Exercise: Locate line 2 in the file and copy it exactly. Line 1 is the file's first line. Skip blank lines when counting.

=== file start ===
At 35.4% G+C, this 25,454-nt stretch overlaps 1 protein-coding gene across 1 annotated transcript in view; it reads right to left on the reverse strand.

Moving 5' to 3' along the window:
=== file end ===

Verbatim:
Moving 5' to 3' along the window: